Authorities say they are still questioning the traffic officials involved in a violent confrontation with a motorist on Monday. 51 year old Zainodien Allie was thrown to the ground by 7 traffic cops, in an incident filmed on camera that has since gone viral. Allie was assisting his elderly uncle in Mountview who had been pulled over by traffic cops for using a cellphone behind the wheel.
According to his version of events, Zainodien proceeded to remove his uncle’s simcard from his phone and handed the phone to the officer who then told him not to intervene in the matter. Zainodien then decided to leave but backup traffic officers were called and surrounded his car. Things escalated as he was accosted by the traffic officers and then arrested.
The complainant has laid a charge of police brutality with SAPS, and lodged a complaint with the city of Cape Town’s executive director of safety and security, who will initiate disciplinary proceedings.
The city’s JP Smith said the traffic cops have a different version of what happened.
“We take a dim view on violent or brutal conduct by our staff. But at the same time, there are strict proceedings that govern how these disciplinary proceedings work. The staff have the right to have their version heard. I have heard their version of the facts and it is substantially different from that described by the complainant. So we will have to follow the process and see what the facts are, before appropriate action can be taken.”
According to Smith, the traffic officers allege that they tried to impound the cellphone but the motorist declined to do so and handed the phone to a third party who came to his aid.
“This family member drove away with the phone and they had to follow the relative to the fuel station, who then resisted arrest. That’s at least party of the story I have been told,” said Smith.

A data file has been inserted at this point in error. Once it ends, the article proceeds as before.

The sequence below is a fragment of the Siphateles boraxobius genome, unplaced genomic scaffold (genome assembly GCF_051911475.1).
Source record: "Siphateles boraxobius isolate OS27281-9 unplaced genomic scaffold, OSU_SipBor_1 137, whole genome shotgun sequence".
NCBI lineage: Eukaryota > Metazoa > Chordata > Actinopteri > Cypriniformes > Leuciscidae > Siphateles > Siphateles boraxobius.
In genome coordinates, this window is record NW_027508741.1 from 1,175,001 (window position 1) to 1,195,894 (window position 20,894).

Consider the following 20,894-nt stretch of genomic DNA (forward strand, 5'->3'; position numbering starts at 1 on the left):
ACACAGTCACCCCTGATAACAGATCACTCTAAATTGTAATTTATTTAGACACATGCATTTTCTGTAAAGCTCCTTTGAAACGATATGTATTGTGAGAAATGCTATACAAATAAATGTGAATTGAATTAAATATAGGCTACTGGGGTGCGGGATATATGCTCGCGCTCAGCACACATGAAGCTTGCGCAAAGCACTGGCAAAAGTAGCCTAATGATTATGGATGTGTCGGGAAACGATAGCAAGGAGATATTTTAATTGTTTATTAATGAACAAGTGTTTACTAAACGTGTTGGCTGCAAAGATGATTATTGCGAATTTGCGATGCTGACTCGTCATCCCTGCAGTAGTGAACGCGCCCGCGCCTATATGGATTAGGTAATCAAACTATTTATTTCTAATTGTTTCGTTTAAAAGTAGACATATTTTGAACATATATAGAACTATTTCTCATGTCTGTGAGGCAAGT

In terms of their mandate, traffic officers are allowed to make arrests of motorists. Smith said there are certain circumstances under which if a traffic officer gives a lawful instruction which is disobeyed, the motorist can be arrested under the Criminal Procedure Act.
One of these examples is when motorists refuse to give their details, resisting arrest once the citizen has been given a lawful instruction and failure to comply, driving under the influence of alcohol or reckless and negligent driving.
The legislation prescribes circumstances under which the officer may and should perform an arrest to detain a person and to compel a court appearance.
“Officers must use [this power] with care and not abuse it. When it is abused, we will take the necessary sanction. We have a firm track record of action against staff who abuse their powers and do wrong,” said Smith.
At the same time, he urged citizens not to get into situations where an officer is pushed into effect an arrest.
“When there is a resistance against an arrest, you put the officer in a situation where he has to leave the matter as it becomes too unpleasant. The officer must act fairly and consistently in their conduct and due cognisance of the rights of the person. So if an officer gives you an instruction, obey that instruction,” he said.
“Any citizen found to have been wrongfully arrested has legal recourse, which could lead to financial compensation for the claimant. But don’t put yourself in a situation where there has to be a physical struggle between the officer and yourself.”
All traffic officers found to have abused his powers will “face the music” in an external disciplinary process. If SAPS declines to prosecute, the City could still pursue its own action against the officials.
Smith said the City’s traffic officers are trained in conflict resolution but not everyone can handle the level of provocation they are subjected to at times.
“If the officer does something wrong, complain about it in a reasonable manner so we can investigate the issue. We take discipline seriously and we are serious about the rights of the people in the city. But equally, staff members who are also part of this citizenry must enjoy equal protection under the law in terms of fair processes of complaint.” VOC